But, correct me if I’m wrong, this money is not saved. It’s all coming out of current expenditure. In other words, the doctors are getting their pension payments from our current taxation.

And they’re given a £143,000 lump sum on retirement too. Nice.

So what is getting them up in arms?

They’re being asked to work to beyond 60 to get the full pension. Like everyone else in the country. That’s a reason to strike?

It’s been suggested that they should give up some of their pension in exchange for a larger lump sum.

So now, this little cartel of privileged professionals is threatening strike action.

It’s one more example of how badly our civil service pensions have become out of kilter with the majority of citizens, who either have no pension or only a small one, and who still have to pay tax to pay for the inflated pensions of those who had guaranteed jobs.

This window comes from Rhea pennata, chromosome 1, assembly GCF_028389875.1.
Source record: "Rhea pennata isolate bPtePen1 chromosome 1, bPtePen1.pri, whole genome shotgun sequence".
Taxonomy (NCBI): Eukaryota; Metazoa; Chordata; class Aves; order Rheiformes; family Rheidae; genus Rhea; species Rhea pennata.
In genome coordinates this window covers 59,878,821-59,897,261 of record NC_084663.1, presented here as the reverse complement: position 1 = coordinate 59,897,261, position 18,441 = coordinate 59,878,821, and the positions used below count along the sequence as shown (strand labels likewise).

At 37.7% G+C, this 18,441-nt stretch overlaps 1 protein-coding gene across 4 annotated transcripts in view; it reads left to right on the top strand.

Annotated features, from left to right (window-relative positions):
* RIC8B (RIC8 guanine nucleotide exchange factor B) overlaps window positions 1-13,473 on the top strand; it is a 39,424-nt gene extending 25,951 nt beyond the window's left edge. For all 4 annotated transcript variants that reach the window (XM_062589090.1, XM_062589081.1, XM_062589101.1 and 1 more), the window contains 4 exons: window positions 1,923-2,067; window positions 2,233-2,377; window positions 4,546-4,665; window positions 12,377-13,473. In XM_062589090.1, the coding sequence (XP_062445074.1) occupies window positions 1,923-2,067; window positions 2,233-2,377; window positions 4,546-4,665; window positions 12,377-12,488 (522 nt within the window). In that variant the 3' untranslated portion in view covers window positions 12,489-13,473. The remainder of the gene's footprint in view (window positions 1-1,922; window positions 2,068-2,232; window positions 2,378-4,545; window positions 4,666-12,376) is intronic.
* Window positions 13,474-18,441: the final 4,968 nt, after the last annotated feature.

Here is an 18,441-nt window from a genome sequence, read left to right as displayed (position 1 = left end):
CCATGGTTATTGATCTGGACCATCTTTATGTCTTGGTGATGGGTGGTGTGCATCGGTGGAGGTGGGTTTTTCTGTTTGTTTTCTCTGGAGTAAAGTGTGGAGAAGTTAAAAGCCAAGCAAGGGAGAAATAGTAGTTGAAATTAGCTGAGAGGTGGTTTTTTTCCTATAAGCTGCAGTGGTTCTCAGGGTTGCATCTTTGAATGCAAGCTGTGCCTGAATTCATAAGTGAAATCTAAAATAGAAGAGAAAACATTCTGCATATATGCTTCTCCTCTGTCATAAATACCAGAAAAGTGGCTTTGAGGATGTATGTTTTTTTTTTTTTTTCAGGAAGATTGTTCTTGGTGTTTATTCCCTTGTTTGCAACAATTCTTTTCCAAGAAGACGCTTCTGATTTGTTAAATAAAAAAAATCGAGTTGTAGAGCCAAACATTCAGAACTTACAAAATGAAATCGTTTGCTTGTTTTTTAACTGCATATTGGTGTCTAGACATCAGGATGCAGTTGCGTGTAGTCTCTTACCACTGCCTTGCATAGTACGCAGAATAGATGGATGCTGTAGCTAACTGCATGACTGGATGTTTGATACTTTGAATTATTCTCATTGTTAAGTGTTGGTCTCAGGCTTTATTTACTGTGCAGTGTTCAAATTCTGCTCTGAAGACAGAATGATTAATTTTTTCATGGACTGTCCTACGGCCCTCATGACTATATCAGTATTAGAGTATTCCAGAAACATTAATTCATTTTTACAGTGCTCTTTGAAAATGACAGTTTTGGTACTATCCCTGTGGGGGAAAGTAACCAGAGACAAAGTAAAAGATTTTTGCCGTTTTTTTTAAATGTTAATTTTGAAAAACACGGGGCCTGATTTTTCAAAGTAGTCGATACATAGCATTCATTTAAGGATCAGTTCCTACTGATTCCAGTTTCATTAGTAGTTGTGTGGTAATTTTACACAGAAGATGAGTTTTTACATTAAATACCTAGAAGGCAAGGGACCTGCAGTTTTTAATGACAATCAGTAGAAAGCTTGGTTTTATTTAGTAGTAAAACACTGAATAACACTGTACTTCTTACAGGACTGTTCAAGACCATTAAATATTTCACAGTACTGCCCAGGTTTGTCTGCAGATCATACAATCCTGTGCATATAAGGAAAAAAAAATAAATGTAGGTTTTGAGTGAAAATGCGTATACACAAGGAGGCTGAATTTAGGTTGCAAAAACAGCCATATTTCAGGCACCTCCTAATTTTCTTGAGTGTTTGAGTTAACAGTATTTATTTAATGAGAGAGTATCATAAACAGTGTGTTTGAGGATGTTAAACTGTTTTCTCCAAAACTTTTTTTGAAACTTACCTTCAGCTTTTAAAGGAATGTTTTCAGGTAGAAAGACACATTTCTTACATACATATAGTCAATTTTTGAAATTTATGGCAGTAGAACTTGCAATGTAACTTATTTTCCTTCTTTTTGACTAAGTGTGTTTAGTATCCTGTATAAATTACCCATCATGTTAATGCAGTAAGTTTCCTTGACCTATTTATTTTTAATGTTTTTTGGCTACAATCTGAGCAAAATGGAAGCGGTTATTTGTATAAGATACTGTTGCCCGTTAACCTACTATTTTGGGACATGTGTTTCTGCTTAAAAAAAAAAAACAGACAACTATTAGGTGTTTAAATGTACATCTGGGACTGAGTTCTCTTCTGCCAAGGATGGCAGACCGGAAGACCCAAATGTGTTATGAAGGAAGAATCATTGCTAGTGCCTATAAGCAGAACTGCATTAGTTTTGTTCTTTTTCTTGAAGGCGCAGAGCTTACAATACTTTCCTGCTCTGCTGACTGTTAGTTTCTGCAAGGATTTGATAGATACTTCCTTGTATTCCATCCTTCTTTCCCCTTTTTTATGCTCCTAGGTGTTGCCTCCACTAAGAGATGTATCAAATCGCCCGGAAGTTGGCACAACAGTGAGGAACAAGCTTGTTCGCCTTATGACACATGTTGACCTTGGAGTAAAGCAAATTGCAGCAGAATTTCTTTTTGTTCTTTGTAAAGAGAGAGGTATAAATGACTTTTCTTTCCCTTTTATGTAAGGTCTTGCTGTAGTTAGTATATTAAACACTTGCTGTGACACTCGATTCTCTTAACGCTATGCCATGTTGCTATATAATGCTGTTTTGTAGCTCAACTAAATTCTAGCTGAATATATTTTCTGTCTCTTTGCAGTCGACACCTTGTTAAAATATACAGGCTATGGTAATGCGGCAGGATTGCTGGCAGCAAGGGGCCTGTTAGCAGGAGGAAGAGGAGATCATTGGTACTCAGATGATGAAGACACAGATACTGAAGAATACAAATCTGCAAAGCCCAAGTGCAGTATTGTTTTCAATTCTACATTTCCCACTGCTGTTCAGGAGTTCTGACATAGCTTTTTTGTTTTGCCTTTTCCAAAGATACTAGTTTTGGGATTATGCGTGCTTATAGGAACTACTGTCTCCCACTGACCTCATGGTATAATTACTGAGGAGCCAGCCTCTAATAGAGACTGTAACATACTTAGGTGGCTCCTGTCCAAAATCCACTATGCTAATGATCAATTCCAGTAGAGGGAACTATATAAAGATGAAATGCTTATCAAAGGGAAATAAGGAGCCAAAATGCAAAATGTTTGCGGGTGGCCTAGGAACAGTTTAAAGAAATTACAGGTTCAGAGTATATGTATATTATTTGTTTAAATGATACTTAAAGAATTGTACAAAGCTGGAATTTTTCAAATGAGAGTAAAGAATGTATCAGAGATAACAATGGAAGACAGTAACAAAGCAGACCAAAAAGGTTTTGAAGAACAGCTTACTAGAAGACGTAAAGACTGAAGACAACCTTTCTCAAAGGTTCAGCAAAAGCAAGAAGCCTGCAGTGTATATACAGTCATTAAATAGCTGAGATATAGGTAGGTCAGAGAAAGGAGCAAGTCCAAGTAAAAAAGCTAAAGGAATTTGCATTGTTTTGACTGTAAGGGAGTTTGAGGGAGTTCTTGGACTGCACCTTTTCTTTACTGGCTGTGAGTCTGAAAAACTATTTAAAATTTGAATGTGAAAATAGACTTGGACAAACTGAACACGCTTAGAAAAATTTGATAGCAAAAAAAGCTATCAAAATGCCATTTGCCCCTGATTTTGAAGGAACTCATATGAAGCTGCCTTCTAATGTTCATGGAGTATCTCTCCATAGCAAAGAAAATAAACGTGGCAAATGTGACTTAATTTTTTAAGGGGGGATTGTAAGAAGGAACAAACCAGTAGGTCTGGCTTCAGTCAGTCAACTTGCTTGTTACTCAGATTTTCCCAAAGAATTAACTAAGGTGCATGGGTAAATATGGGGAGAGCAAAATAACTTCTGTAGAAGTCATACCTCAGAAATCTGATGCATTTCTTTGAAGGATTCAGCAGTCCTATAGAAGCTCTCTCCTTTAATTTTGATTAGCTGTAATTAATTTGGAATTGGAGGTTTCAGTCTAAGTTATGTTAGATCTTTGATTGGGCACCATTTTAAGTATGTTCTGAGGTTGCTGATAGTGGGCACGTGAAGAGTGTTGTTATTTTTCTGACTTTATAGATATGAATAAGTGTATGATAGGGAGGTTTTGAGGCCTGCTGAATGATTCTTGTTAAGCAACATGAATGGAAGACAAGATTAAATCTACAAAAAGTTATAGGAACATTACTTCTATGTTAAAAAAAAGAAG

And while they argue, the annual budgets of the hospitals are being relentlessly tightened to accommodate ever rising salaries as well as the legacy of debt caused by Brown’s disastrous PFI scams.

Doctors are good to have. I know several who are friends, and I am sure I’d like still more. But for their union to demand that all their rights and privileges should be protected in the current climate is lunacy.

The proposals appear on the face of them to be providing doctors with a very comfortable livelihood for years to come.

Sit back, folks, and take the medicine.

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Comments
7 Responses to “Sit back and take the medicine”
  1. Jack Eason says: